When A Hospital Is In Critical Condition
One of Hema Yadla's patients needed a pacemaker, right away. But when the staff at Prince George's Hospital Center called to order the device for immediate delivery, the vendor refused to process the purchase.
"They were afraid they wouldn't get paid," Yadla, an internist, told me. Luckily, another vendor was unwilling to put worries about the hospital's precarious position ahead of a patient's life. The pacemaker arrived, and the patient is doing well. But the game of chicken that politicians are playing with the future of the county's largest hospital is endangering lives and risking a breakdown in health services that could affect millions in Maryland and the District.
The Prince George's County Council's rejection last week of a state plan to bail out the county's financially troubled hospital system may seem like just one more case of brinkmanship, the sort of macho game that politicians play all the time. The council is in a power struggle with the county executive and a new governor from Baltimore. In the end, most likely, the county and state will apply some ugly old Band-Aid as a temporary remedy and keep the hospital going.
The damage is done. Anticipating a shutdown in June, staffers are searching for jobs. "Most would get out if they got a more stable offer," said David Goldman, vice president for medical affairs.
"It's shocked me how quickly the confidence of patients and family members is eroding -- it's by the minute," said Gary Little, the doctor who runs the emergency room at the hospital in Cheverly. "I've never before had patients ask me, 'Should I go somewhere else?' Essentially, 'Is it safe to be here?' "
More than 45,000 patients go to Little's ER each year, and even if you begged an ambulance driver to steer you to some other facility because you think of Prince George's as a hospital for the poor, you depend heavily on the existence of its ER. The 115 patients who stream into the ER each day have to go somewhere, and the county is not the District, where seven hospitals picked up patients who went to D.C. General before it closed.
"Our patients would be dispersed," Little said. "They would just diffuse out" to Doctors Community Hospital in Lanham; Southern Maryland Hospital in Clinton; Providence and Washington Hospital Center in the District; Suburban, Holy Cross and Washington Adventist in Montgomery County; and even to more far-flung hospitals.
"People don't realize: 20 additional patients a day can gridlock your emergency department to a point that becomes unsafe," Little said. "You cannot add doctors and nurses quickly enough to manage that."
Add the 3,000 cases a year that the hospital's trauma unit handles -- stabbings and shootings from Prince George's and the District were being treated during my visit -- and the regional impact of a shutdown becomes frightening.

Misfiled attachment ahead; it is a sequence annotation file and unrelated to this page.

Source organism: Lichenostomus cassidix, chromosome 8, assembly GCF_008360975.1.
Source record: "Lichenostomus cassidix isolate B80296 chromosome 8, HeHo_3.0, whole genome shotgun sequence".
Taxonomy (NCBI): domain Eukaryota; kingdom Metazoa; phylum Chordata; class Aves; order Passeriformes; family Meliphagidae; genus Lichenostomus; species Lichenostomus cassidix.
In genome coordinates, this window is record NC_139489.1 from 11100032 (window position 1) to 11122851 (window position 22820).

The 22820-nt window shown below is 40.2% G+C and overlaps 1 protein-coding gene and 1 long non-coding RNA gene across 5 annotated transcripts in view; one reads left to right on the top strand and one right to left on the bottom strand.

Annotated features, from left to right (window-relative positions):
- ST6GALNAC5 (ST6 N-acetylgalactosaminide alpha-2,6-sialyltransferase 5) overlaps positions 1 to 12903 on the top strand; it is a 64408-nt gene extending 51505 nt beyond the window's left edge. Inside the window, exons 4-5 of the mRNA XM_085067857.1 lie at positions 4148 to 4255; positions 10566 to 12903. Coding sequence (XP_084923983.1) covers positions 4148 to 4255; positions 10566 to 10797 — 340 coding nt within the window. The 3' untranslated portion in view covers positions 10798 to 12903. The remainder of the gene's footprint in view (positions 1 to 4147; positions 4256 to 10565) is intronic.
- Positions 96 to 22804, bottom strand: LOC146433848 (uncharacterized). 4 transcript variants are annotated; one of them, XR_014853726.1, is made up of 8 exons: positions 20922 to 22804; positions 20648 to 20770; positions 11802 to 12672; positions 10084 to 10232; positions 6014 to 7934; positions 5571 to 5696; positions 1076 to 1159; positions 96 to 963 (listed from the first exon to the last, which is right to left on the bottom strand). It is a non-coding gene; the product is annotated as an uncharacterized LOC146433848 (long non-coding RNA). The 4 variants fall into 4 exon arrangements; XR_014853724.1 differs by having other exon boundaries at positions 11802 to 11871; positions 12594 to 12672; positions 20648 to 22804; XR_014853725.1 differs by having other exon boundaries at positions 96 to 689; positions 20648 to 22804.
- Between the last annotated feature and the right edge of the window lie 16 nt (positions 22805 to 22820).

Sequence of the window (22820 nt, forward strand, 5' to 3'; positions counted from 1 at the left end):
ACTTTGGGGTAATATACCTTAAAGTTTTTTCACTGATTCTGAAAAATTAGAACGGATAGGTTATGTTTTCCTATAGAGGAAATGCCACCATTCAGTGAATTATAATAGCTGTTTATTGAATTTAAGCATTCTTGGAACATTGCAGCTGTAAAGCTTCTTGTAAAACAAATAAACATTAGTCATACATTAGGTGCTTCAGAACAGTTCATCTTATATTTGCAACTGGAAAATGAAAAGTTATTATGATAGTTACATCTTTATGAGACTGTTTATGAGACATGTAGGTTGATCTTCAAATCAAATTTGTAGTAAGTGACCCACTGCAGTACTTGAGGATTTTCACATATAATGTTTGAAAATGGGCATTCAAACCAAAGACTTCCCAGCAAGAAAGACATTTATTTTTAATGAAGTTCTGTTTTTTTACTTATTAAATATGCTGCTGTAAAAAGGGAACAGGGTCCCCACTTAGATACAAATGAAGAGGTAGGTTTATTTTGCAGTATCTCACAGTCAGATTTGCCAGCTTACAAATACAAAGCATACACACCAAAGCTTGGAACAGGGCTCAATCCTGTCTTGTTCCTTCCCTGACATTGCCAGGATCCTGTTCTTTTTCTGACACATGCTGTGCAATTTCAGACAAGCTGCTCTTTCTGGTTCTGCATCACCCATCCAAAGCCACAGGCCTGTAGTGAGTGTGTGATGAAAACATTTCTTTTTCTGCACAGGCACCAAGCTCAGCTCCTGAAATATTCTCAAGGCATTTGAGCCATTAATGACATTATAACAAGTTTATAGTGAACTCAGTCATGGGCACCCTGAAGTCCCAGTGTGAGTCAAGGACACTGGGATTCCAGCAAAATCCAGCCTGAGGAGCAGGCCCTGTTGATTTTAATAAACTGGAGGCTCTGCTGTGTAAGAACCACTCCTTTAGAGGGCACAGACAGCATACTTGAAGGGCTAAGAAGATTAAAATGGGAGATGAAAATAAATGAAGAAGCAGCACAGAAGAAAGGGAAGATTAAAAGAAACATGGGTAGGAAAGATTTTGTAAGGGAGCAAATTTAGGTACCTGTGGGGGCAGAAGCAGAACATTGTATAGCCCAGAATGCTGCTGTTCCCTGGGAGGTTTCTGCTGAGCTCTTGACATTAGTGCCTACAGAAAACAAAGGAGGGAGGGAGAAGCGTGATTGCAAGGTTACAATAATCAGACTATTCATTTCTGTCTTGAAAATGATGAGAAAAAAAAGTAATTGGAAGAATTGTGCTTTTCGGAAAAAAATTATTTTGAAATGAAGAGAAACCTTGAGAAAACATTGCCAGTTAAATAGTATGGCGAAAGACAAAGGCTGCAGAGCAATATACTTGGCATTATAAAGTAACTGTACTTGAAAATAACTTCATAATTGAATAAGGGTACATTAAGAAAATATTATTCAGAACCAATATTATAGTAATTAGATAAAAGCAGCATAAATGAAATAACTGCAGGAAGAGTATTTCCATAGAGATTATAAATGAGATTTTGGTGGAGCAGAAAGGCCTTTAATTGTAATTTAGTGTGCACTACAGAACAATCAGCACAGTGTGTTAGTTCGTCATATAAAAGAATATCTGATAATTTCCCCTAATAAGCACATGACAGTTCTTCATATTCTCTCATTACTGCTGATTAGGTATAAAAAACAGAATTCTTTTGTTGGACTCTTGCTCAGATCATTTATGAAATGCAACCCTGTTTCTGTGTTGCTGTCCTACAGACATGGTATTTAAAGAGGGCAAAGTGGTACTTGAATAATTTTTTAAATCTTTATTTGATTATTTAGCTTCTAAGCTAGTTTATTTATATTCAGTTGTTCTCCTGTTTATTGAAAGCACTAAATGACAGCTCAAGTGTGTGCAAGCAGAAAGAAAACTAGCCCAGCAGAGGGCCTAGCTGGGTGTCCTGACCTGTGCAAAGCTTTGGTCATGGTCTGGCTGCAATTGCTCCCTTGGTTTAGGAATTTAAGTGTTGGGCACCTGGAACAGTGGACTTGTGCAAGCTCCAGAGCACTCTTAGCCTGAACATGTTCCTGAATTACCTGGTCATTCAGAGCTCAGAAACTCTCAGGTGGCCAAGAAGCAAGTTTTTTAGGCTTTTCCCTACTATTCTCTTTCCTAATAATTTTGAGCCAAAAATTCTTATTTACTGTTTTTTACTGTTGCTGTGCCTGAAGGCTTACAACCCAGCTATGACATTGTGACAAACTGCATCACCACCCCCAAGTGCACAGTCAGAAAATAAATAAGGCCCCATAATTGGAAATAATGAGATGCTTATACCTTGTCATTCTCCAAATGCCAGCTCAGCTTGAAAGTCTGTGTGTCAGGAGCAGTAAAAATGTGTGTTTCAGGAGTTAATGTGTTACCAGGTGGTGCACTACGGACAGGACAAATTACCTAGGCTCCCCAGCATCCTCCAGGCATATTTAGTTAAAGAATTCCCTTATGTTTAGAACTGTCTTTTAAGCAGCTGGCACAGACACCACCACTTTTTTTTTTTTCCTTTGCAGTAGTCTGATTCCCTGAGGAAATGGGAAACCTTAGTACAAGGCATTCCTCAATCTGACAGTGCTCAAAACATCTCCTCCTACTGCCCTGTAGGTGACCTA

Too many years of budget constraints and official neglect have left the hospital far behind in technology and equipment. The CT scanner is woefully outdated. The ER lacks the electronic record-keeping and patient tracking that speed services at most hospitals. All but one of the hospital's residencies were cut out, to the great dismay of doctors who trained at Prince George's and have stayed there for decades, committed to caring for those most in need.
The hospital's reputation has suffered dearly. All of the doctors I spoke with there said they have a devil of a time persuading their private, paying patients to be treated at the county hospital, yet almost every one of the docs and their loved ones have been cared for there.
Surgeon Said Daee, who has worked at Prince George's since 1976, credits it with saving his life: "I have three stents in my heart; I had it done here because the care is excellent. The Prince George's council members don't come to this hospital. They have their surgeries in Georgetown. But they think nothing of pushing us to the edge of a cliff."
It may sound slightly ghoulish to outsiders, but doctors love a place such as Prince George's Hospital Center because, as Goldman put it, "we have very seriously ill patients who are wonderful teaching patients. With sufficient resources and good management, we'd become attractive to private patients." Doctors get intensive experience that's hard to replicate at a quiet suburban hospital. In a field in which repeated procedures are the best guarantee of quality care, that's essential.
Ali Khan has been a Prince George's surgeon for 32 years, adapting as the cases that roll into his operating theater have shifted from blunt wounds of car crashes to the penetrating wounds of stabbings and gunshots. As we spoke, Khan's BlackBerry went off: He had to operate a second time on a man who was shot five times last weekend. "He's going to survive," the doctor said.
In the waiting room, the man's mother smiled through her tears and thanked the Lord, but it was the doctors who made the save, as Khan and his team do in 97 percent of cases. In a place that politicians think they can just toss on the trash heap.
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